What I like about extreme bug shots is they really get the 'character' of the bug. The bug begins looking more like an actual living thing than simply a 'potential target of squishing'. Of course, these shots are not easy to get and it took me a number of attempts on multiple days to finally get a portrait of a pill bug I liked.
Pill bugs are interesting and very photogenic little bugs. They are very easy to find - just pick up any somewhat rotting or rotting piece of wood and you'll find a bunch of them. For those of who who garden, they are extremely common.
They are called "pill bugs" because when threatened they roll up into the shape of a pill to expose only their hard outer shell. It seems that some species of pill bugs are more likely than others to roll into a shell. I have seen several species here, though I only know enough to call them all 'pill bugs'.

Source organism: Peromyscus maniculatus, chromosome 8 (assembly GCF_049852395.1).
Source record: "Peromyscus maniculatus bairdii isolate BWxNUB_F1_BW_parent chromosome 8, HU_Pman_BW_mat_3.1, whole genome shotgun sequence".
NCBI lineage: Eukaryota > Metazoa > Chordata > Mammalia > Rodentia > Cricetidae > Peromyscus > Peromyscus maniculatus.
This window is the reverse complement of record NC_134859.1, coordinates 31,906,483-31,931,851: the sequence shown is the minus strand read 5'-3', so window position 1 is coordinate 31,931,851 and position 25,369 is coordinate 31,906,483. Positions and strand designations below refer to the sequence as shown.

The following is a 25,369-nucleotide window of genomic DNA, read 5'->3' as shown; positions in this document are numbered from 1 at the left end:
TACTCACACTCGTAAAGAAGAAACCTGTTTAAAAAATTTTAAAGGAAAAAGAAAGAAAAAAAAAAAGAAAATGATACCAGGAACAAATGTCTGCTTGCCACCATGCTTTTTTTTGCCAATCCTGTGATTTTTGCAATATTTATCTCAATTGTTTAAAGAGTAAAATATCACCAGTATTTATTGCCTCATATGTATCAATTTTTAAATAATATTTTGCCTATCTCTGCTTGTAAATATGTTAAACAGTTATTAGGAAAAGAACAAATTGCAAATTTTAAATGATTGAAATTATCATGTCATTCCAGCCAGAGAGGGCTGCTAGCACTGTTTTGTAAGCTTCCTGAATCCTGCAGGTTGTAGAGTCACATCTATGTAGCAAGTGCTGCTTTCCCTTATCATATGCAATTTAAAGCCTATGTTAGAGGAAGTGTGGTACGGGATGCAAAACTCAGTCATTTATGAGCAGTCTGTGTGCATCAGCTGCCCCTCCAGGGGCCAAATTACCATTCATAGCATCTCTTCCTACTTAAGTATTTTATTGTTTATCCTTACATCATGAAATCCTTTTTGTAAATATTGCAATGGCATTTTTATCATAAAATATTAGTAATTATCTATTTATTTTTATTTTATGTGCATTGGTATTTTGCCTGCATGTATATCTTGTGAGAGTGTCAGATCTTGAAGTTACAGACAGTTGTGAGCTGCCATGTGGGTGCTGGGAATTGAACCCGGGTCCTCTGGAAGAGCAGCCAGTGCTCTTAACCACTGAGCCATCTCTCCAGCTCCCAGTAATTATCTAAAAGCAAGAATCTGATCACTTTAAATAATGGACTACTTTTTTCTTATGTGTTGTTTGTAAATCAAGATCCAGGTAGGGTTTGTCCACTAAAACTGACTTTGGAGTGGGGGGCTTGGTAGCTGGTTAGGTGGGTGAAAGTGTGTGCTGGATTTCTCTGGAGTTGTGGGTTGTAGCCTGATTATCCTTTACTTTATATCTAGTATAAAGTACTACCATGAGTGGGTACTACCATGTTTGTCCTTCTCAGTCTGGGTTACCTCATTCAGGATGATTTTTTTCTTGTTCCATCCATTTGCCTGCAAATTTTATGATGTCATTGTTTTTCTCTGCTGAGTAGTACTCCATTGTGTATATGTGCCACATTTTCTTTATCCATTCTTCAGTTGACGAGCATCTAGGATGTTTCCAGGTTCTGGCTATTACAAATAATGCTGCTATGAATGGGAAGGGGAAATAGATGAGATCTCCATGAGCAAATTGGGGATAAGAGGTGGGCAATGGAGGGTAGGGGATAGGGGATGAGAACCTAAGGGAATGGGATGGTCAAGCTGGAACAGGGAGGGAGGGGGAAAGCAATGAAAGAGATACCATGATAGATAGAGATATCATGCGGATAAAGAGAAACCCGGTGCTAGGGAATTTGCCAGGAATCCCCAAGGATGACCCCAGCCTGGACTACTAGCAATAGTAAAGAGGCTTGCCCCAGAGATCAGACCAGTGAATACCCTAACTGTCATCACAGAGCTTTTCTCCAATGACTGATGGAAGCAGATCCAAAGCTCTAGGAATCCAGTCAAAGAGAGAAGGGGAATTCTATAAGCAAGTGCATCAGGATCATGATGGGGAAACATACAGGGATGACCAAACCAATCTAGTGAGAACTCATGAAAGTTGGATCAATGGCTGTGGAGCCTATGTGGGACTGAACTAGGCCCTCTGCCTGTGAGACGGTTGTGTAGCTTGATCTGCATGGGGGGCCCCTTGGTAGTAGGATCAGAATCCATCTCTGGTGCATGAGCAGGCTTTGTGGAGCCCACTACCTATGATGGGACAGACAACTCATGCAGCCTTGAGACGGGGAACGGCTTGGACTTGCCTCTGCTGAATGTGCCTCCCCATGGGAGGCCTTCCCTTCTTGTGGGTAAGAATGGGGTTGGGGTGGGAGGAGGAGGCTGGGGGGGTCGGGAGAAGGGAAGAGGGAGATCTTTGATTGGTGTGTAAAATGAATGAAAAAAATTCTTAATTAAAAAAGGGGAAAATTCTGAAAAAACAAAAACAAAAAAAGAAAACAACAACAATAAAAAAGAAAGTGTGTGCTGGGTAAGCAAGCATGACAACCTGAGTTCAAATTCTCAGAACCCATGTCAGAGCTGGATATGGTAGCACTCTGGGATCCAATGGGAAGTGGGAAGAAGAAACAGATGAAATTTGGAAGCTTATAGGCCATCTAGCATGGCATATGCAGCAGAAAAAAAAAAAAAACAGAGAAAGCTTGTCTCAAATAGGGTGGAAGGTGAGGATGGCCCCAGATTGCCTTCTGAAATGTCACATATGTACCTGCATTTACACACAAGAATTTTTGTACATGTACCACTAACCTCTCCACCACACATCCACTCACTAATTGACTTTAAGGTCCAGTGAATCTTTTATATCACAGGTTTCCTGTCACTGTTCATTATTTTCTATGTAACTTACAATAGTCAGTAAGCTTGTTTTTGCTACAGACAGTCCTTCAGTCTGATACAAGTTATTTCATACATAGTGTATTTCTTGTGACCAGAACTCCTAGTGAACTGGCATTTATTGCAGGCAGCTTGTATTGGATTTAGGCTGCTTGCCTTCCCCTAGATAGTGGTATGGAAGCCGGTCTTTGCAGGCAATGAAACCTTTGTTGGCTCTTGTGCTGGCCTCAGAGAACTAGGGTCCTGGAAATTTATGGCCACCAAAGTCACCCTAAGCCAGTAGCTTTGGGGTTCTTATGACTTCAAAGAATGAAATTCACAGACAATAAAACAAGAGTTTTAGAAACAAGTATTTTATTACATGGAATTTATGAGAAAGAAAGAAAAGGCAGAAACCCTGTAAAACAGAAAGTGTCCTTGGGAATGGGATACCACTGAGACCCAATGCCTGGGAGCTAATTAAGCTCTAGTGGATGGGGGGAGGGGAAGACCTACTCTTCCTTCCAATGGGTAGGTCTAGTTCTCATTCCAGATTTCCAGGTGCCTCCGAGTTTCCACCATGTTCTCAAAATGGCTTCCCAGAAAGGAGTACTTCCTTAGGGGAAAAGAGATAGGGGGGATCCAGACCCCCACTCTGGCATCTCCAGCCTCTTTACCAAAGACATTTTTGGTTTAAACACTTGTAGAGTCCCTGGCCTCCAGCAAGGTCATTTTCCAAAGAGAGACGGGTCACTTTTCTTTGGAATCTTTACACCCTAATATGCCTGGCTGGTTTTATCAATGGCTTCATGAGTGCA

The macro lens I use (MP-E65) required me to get extremely close to get this shot. For lighting, I used the Canon twin-lite flash. The trick of course is getting the bug to hold still enough, getting the camera at the right angle where I can get the shot and still have a decent DOF, and holding the camera still enough to get the shot. Generally, bugs will not stay still enough for me to use a tripod, so all of my bug shots are hand held. To compensate, I use the fastest shutter speed my camera allows and shoot everything with manual exposure. In the beginning, I used f16 for most of my macro shots but I found them a bit soft which is typical for this lens so now most of them are shot with f11. I have heard that f5.6 is really the sweet spot for this lens at this magnfiication but I am a bit hesitant to try it because the DOF will likely not be satisfactory.